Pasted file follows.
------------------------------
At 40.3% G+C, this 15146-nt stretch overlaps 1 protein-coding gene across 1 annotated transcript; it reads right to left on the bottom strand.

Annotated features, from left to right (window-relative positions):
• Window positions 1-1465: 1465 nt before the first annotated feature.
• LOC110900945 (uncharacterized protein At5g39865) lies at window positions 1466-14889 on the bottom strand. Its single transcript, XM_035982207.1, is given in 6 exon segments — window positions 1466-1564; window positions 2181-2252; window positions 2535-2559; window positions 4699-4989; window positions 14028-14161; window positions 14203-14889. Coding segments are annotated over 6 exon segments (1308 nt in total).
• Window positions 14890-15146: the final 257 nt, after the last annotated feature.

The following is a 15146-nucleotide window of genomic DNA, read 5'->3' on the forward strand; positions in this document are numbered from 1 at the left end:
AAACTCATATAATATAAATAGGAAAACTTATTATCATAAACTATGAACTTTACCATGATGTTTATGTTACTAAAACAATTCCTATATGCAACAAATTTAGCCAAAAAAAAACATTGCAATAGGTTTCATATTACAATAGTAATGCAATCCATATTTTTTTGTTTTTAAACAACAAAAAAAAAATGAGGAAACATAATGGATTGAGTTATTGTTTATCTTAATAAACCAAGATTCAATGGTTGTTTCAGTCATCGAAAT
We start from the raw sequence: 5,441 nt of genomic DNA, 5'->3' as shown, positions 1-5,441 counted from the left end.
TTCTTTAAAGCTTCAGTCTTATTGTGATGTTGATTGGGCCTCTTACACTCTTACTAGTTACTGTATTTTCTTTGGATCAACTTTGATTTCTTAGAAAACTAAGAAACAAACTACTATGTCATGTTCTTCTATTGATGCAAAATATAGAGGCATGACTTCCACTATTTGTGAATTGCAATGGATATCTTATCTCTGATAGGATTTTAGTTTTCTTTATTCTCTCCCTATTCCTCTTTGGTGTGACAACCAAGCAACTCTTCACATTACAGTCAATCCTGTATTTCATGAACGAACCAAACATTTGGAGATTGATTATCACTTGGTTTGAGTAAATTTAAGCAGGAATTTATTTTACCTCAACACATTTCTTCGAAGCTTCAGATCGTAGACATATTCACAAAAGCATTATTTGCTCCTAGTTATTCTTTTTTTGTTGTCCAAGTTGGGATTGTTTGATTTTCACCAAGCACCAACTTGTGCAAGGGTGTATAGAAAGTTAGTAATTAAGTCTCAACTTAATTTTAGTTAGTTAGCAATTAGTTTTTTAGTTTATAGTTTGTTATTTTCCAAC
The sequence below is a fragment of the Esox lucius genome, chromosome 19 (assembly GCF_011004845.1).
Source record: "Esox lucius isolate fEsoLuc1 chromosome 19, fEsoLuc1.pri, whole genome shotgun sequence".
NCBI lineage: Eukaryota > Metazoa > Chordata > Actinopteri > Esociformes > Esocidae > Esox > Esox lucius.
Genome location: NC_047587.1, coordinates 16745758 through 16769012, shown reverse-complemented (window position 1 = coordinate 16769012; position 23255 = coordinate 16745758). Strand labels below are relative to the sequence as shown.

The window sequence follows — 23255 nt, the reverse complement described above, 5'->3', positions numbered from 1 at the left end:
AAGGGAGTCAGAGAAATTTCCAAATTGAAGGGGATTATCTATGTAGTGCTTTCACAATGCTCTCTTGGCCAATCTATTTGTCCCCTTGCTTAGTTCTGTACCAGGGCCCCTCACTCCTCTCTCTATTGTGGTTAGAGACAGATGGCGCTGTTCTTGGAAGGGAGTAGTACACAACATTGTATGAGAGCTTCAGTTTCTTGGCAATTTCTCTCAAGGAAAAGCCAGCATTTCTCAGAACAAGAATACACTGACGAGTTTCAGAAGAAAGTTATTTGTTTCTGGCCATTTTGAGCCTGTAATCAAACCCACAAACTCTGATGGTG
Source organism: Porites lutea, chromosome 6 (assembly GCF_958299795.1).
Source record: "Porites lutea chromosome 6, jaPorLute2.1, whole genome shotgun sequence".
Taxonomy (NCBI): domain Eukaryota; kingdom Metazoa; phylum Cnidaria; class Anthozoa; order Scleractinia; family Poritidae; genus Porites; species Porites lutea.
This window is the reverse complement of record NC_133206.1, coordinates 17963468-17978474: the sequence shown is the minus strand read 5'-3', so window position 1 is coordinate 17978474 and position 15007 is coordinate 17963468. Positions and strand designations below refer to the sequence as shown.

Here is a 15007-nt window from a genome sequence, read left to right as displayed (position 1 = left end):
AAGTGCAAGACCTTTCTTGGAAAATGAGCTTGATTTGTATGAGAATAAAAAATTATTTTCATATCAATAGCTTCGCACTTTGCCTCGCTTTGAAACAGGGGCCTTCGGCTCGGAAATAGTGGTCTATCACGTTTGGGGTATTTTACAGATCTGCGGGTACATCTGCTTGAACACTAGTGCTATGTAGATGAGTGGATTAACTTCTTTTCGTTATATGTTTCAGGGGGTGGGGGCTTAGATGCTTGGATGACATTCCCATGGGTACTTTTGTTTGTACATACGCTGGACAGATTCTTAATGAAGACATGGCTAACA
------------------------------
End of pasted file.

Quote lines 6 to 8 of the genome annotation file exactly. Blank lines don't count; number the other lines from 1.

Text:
The following is a 15146-nucleotide window of genomic DNA, read 5'->3' on the forward strand; positions in this document are numbered from 1 at the left end:
AAACTCATATAATATAAATAGGAAAACTTATTATCATAAACTATGAACTTTACCATGATGTTTATGTTACTAAAACAATTCCTATATGCAACAAATTTAGCCAAAAAAAAACATTGCAATAGGTTTCATATTACAATAGTAATGCAATCCATATTTTTTTGTTTTTAAACAACAAAAAAAAAATGAGGAAACATAATGGATTGAGTTATTGTTTATCTTAATAAACCAAGATTCAATGGTTGTTTCAGTCATCGAAAT
We start from the raw sequence: 5,441 nt of genomic DNA, 5'->3' as shown, positions 1-5,441 counted from the left end.